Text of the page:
Red Birds – Central Park
It was me who suggested going to the park or the museumbut you who decided on the park,
in the cold that just dropped over this city like a blanket.
The wind tells us that he is here to stay. Get used to it.
But in the park, we are safeand we walk down steps and hills
and around slowly freezing water
till the buildings that define this city
against the bare-boned white of stark fingered trees.
We spot the cardinal first.Then another.
Everything is muted brown
and black and white and grey
except for this fluttering creature
in her great glorious red.
And above her is the stillness of anothera mass of feathers, a wide body.
We stare and wonder aloud.
I ask the old woman next to meand she says, in nearly a hush
that it’s a red tailed hawk.
She offers her binoculars,
her partner nearby leans heavy on his cane.
I spy on the hawkand it turns its head toward me
its beak crooked.
The hawk sits and waits.
Not for me, or for you, but for something we’ve forgotten.
I wonder if this hawk is the famous one
who nests in buildings and I want to ask but
the woman tells me there are a lot of them in the parkand I pass her back her binoculars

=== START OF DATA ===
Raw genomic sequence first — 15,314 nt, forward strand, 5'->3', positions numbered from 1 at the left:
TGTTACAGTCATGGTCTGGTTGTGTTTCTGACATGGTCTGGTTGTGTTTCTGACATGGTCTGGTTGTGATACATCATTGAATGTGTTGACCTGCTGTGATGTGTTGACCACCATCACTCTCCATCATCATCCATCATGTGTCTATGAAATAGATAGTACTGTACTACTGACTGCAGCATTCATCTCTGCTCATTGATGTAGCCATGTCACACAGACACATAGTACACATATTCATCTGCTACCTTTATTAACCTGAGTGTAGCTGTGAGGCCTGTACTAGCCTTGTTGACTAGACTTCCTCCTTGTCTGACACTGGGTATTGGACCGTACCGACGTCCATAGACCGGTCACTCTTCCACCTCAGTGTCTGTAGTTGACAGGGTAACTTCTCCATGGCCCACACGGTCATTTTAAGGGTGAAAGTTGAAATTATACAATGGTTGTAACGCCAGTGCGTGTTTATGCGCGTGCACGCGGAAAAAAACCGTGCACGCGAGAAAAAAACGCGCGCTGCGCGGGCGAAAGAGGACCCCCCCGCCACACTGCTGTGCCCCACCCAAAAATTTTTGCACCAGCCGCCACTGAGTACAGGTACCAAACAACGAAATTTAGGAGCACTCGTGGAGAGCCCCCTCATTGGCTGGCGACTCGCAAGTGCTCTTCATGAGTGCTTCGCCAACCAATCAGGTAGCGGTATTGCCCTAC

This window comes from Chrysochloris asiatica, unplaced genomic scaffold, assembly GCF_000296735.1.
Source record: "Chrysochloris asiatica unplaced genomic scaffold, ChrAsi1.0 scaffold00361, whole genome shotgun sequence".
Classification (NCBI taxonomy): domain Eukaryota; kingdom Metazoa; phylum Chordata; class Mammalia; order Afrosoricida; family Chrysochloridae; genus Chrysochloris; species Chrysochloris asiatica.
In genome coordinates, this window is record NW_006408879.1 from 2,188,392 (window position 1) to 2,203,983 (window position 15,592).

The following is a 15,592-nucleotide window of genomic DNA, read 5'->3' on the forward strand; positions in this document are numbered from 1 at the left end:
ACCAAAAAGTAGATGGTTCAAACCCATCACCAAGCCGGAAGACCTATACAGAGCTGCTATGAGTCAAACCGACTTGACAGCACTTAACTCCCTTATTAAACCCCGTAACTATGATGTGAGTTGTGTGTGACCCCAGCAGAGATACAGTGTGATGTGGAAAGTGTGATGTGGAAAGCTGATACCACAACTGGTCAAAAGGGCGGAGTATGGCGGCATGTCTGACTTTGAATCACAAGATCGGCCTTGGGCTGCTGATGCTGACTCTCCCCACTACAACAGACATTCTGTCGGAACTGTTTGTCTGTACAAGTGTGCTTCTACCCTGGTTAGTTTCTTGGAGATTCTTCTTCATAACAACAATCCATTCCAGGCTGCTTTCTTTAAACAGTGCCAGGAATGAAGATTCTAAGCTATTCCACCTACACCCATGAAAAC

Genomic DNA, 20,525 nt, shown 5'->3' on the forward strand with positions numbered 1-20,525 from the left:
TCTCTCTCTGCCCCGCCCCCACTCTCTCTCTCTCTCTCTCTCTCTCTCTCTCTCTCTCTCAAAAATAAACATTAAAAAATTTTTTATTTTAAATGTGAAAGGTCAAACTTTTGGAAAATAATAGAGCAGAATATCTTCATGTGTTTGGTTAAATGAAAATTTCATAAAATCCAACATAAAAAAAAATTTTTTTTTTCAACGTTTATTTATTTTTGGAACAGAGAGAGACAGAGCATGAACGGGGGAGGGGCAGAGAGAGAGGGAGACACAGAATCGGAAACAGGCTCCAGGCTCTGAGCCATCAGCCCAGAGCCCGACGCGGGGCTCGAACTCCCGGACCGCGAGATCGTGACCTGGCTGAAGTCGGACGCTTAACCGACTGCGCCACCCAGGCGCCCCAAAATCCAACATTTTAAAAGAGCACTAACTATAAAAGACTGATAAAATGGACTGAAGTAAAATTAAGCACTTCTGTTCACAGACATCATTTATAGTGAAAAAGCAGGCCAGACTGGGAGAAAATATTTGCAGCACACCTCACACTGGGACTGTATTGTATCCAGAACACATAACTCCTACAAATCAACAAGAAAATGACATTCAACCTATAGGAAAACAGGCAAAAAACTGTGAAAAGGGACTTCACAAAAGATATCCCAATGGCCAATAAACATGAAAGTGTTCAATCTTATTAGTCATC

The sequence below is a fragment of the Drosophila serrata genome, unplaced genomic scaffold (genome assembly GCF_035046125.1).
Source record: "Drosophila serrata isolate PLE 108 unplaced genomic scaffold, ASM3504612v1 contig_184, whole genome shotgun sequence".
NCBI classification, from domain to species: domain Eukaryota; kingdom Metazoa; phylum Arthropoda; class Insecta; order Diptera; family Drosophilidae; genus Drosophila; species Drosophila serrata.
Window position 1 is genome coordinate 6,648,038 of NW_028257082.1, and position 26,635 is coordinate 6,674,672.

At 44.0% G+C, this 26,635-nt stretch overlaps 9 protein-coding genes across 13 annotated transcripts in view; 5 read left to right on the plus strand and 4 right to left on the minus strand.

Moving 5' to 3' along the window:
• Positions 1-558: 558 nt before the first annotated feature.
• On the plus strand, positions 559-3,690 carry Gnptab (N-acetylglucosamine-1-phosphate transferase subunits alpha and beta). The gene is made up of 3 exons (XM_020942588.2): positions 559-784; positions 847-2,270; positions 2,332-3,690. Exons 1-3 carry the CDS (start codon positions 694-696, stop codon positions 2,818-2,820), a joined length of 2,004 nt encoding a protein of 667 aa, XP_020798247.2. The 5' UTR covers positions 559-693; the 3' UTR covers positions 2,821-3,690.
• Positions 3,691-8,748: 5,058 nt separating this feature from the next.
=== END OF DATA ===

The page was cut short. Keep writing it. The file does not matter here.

We leavethe leaves under my feet crunch in their death
and I remember being a girl
and the woods where I followed the hawks
their wings spread,
the way they just hovered above me
like a streak of brown paint on a blue canvass
before swooping off with a beat
I could hear in my blood.
out past the rocks
where the mountains split past the water
but that was long ago when I was young.
When the night was still filled with starsand not just streetlights.
Ally Malinenko has been writing stories and poems and novels for awhile now. Possibly too long. Occasionally she gets them published. Her second book of poems entitled Crashing to Earth is forthcoming from Tainted Coffee Press and her first novel for children, Lizzy Speare and the Cursed Tomb, was recently published by Antenna Books. She can be found blathering here: http://allymalinenko.com/
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